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Article

James W. McKinnon

Muristus [ Mūrisṭus, Mīrisṭus, Mūrṭus ] Inventor of organ-like instruments. His name appears only in medieval Arabic sources, and he has been inconclusively identified with various Greek technical writers, notably with Ctesibius (by Farmer). Two devices were attributed to him: one had 12 pipes, their valves operated in an unspecified fashion and supplied with wind by the lung power of four men; the other was a primitive quasi-siren, with a hydraulic wind apparatus similar to that of the hydraulis, and therefore looked upon by some as its forerunner.

Article

Warren Anderson and Thomas J. Mathiesen

supported by the existence of an Alexandrian treatise, surviving only in Arabic translation; this describes and illustrates a hydraulic musical device of a type much earlier than that described by Vitruvius or by Hero of Alexandria. His attempt, however, to identify the author, a certain Muristus (whose name exists in several variant forms), with Ctesibius is highly conjectural and involves difficulties. No description of the hydraulis by Ctesibius himself has survived. According to reasonable modern conjecture, a lever-actuated piston forced air into a chamber partially

Article

Ellen Hickmann

invention and the Roman historian Ammianus Marcellinus confirms that it was played in the circus in the 3rd century ce (Fleischhauer, 1964 ; Wille, 1967 ). In the 8th and 9th centuries Arab scholars translated the writings of classical antiquity, especially those of the Greeks. Muristus gives an account of the organ accompanied by a drawing showing its construction (Farmer, 1931 ), but we have no archaeological evidence indicating whether it still existed. The depiction in the 9th-century Utrecht Psalter may not be organologically accurate. Another instrument known

Article

Robert Anderson, Arturo Chamorro, Ellen Hickmann, Anne Kilmer, Gerhard Kubik, Thomas Turino, Vincent Megaw and Alan R. Thrasher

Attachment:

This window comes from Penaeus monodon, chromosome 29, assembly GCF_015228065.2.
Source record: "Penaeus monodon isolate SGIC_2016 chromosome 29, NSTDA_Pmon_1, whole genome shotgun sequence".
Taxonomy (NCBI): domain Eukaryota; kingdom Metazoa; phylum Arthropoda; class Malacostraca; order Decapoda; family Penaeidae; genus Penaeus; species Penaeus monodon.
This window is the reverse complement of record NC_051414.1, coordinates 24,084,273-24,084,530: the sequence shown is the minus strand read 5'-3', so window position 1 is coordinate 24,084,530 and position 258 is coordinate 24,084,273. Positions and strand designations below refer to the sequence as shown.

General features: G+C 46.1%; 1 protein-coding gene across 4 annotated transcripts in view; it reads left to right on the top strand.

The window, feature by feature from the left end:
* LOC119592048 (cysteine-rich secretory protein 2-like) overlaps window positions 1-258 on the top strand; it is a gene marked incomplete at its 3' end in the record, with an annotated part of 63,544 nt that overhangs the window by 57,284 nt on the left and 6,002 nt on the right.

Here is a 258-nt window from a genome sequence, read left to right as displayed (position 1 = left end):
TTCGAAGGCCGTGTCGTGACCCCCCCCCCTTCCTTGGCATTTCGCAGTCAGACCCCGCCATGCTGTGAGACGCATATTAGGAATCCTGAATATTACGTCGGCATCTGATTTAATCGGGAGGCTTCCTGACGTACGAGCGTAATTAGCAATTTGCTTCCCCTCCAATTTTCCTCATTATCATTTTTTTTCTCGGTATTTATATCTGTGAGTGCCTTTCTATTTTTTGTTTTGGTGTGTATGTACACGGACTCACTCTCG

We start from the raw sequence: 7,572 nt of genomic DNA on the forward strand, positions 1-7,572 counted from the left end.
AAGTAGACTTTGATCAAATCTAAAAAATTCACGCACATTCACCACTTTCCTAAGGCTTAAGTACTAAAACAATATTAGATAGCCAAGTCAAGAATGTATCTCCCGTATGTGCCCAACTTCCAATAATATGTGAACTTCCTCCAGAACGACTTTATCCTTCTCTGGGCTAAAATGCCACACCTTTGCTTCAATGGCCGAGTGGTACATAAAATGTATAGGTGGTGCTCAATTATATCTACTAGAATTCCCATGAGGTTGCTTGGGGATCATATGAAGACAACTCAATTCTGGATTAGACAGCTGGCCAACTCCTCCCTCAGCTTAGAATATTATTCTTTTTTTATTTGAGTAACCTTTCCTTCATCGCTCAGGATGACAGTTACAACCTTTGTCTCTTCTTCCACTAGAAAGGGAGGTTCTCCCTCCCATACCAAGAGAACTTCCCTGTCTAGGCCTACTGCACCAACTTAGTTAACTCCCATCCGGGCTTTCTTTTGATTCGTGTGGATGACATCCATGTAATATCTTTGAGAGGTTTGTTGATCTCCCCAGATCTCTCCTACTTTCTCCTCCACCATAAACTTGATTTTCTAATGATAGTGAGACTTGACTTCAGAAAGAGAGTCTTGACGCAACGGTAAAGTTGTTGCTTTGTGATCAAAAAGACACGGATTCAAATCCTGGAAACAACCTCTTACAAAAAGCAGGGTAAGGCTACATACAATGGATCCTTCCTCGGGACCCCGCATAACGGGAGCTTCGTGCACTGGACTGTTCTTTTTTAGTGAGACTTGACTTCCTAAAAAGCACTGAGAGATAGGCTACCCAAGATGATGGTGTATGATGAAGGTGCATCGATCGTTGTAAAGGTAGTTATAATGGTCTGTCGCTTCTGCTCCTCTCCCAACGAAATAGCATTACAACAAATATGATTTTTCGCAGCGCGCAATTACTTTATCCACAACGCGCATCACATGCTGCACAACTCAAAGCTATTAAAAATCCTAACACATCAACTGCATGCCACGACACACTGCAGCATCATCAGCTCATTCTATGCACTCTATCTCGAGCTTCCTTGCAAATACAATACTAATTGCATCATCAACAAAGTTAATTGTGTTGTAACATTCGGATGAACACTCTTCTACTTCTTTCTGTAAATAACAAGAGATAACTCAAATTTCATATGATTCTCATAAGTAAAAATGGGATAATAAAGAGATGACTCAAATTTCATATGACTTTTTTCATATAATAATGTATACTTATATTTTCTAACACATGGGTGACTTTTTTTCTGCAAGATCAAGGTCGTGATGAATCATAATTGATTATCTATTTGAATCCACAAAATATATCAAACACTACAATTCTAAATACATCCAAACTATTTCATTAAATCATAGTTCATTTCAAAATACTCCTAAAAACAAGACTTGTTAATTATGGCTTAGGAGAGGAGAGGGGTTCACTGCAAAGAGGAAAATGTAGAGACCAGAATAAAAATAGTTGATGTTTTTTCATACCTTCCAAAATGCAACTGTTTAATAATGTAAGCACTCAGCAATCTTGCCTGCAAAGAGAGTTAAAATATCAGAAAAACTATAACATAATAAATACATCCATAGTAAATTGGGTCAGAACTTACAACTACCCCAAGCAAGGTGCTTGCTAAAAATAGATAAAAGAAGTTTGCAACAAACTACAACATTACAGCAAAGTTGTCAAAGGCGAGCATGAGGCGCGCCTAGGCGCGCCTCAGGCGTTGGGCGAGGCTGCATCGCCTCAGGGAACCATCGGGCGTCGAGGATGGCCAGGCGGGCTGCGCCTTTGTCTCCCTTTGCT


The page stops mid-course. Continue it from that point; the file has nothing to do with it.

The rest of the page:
283–246 bce) with the invention of the hydraulis and the Roman historian Ammianus Marcellinus confirms that it was played in the circus in the 3rd century ce. In the 8th and 9th centuries Arab scholars translated the writings of Classical antiquity, especially those of the Greeks. Muristus gives an account of the organ accompanied by a drawing showing its construction, but no archaeological evidence indicates whether it still existed. The depiction in the 9th-century Utrecht Psalter might not be organologically accurate. A good example of the way in which archaeology

Article

Organ  

Barbara Owen, Peter Williams and Stephen Bicknell

seen one. A famous source, the Epistle to (or from) Muristus, describes two organs, one of which is a kind of siren or signal-organ; the sources containing Muristus's writings are also interesting in that two of them (in Beirut and in the British Library) show how a diagrammatic plan can become, under the scribe's hand, an unintelligible pattern of abstract design. Nothing is known of Muristus, and the graphic similarity of his name in Arabic to Qatasibiyus (Ctesibius) was pointed out by Farmer (D(i) 1931 ); Muristus appears to have been a Greek (or Byzantine), and